Cloud Provider Set-up

Below you'll find guides for creating and configuring a Kubernetes cluster with a few prominent providers of hosted, managed Kubernetes clusters, and configuring your Garden project for connecting to your cluster.

Let us know on #garden on Kubernetes Slack if you'd like guides for more providers.

GKE (Google)

Create a project and a cluster

First, follow the steps in GKE's quickstart guide to create a project (if you haven't already) and a Kubernetes cluster.

You can create a cluster either using the gcloud CLI tool, or through the web UI—whichever you find more convenient.

Note: If gcloud throws unexpected permission-related errors during this process, make sure you've been authenticated via gcloud auth login.

Make sure to run

gcloud container clusters get-credentials [your-cluster-name]

to add an entry for your cluster to your local Kubernetes config.

If you run kubectl config get-contexts, the table shown should include a context with a NAME and CLUSTER equal to the cluster name you chose previously.

Select this context if it isn't already selected.

Run kubectl get ns to verify that you're able to connect to your cluster.

Configure your Garden project

Now, configure your Garden project for connecting to your cluster. Add to project-level garden.yml:

kind: Project
name: your-project
- name: remote # or any name of your choice
providers:
- name: kubernetes
context: <name-of-your-gke-kubernetes-context>
defaultHostname: your-project.yourdomain.com # <- replace this with your intended ingress hostname
buildMode: cluster-docker # <- (optional) enable in-cluster building
setupIngressController: nginx # <- skip this if you want to install your own ingress controller

Run garden --env=remote plugins kubernetes cluster-init, then garden dev --env=remote. Now you should be good to go.

Optional: Configure DNS

First, get the public IP address of the ingress controller you set up in the previous step. If you configured Garden to set up nginx, run: kubectl describe service --namespace=garden-system garden-nginx-nginx-ingress-controller | grep 'LoadBalancer Ingress' and make note of returned IP address.

Then, create a DNS record with your provider of choice, pointing at the IP address you wrote down in the previous step (e.g. an A record pointing your-project.your-domain.com at that IP). We recommend setting up a wildcard record as well (e.g *.your-project.your-domain.com).

Note: Your IAM role may need to have permissions to create clusterRoles and clusterRoleBindings.

AKS (Azure)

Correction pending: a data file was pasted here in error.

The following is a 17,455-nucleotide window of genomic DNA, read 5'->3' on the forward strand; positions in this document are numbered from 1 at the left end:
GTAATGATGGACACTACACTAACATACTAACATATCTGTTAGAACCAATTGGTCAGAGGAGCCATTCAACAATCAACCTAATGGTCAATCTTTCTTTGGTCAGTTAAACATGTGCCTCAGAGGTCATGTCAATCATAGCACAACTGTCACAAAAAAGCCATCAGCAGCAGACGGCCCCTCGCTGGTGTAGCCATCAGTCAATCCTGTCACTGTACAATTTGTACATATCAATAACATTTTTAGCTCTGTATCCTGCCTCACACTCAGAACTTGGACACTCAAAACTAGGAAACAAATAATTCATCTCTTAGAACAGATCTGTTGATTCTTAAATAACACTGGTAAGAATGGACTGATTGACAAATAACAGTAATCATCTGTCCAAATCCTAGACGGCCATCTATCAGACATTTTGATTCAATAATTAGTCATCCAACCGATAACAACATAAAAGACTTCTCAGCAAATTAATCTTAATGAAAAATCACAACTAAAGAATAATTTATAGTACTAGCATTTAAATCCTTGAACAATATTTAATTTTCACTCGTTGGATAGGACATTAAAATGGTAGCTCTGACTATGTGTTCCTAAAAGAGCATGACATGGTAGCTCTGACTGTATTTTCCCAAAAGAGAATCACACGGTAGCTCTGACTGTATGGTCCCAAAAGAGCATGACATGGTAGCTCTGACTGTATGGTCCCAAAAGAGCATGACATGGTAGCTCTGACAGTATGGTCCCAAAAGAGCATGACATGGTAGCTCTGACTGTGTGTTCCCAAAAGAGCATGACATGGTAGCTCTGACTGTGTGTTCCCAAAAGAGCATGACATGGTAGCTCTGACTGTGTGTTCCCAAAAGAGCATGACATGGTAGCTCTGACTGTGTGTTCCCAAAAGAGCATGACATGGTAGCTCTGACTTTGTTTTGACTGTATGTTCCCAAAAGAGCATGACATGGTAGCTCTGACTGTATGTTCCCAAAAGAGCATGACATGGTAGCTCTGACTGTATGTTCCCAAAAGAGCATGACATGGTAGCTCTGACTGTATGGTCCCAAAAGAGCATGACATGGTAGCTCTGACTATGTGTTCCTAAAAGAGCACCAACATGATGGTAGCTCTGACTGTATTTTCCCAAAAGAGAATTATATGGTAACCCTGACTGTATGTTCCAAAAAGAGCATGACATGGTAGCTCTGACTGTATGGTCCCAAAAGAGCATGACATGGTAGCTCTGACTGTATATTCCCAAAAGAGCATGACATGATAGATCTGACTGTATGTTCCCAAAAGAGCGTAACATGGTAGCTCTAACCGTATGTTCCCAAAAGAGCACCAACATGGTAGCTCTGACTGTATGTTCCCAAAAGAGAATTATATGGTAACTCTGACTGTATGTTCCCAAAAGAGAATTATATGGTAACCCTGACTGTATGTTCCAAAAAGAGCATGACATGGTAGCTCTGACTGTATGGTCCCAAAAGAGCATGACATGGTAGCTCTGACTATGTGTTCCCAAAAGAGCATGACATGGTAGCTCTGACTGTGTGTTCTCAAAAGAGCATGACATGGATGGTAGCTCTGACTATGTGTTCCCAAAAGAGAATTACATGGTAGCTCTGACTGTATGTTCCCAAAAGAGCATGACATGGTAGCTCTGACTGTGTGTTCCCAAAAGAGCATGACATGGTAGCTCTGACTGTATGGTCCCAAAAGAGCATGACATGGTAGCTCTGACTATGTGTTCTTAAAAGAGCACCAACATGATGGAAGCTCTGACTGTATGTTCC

In AKS' web UI under Kubernetes Services, choose Create Kubernetes Service.

Fill out the project & cluster details.

Install Azure CLI tools (see https://docs.microsoft.com/en-us/cli/azure/?view=azure-cli-latest for platform-specific instructions).

Now run:

az login
az aks get-credentials --resource-group [your resource group] --name [your cluster name]

This will merge an entry for your Azure cluster into your local Kubernetes config.

If you run kubectl config get-contexts, the table shown should include a context with a NAME and CLUSTER equal to the cluster name you chose previously.

Select this context if it isn't already selected.

Run kubectl get ns to verify that you're able to connect to your Azure cluster.

Find the public IP address of the load balancer associated with your cluster under Load Balancers. Point a DNS entry at this IP address using your DNS provider of choice (we'll assume it is your-project.yourdomain.com in the config below).

Then, your project configuration should look something like this (insert the relevant values instead of the placeholders below):

kind: Project
name: your-project
environments:
- name: azure # or any name of your choice
providers:
- name: kubernetes
context: <name-of-your-azure-kubernetes-context>
defaultHostname: your-project.yourdomain.com # <- replace this with your intended ingress hostname
buildMode: cluster-docker # <- (optional) enable in-cluster building
setupIngressController: nginx # <- skip this if you want to install your own ingress controller
- name: some-other-environment
...

Then, run

garden --env=azure plugins kubernetes cluster-init

and

garden --env=azure deploy

Now you should be good to go.

AWS (EKS)

Cluster creation & configuration guide coming soon!

Once you have an EKS cluster set up, configure your Garden project to connect to it:

kind: Project
name: your-project
environments:
- name: eks # or any name of your choice
providers:
- name: kubernetes
context: <name-of-your-eks-kubernetes-context>
defaultHostname: your-project.yourdomain.com # <- replace this with your intended ingress hostname
buildMode: cluster-docker # <- (optional) enable in-cluster building
setupIngressController: nginx # <- skip this if you want to install your own ingress controller
- name: some-other-environment
...

Then, run

garden --env=eks plugins kubernetes cluster-init

and

garden --env=eks deploy

Now you should be good to go.

AWS (kops)

kops is a handy tool for creating Kubernetes clusters on AWS. Follow these instructions to create your cluster.

After creating the cluster, kops will create a new kubectl context and set it as the active context. Note the name of the context and create an environment for the cluster in your project garden.yml:

# garden.yml
kind: Project
name: your-project
environments:
- name: aws # or any name of your choice
providers:
- name: kubernetes
context: <name-of-your-kops-kubernetes-context>
defaultHostname: your-project.yourdomain.com # <- replace this with your intended ingress hostname
buildMode: cluster-docker # <- (optional) enable in-cluster building
setupIngressController: nginx # <- skip this if you want to install your own ingress controller
...

Once the cluster is ready (use kops validate cluster to check its status), initialize it with

garden --env=aws plugins kubernetes cluster-init

then try running

garden --env=aws deploy

And that's it!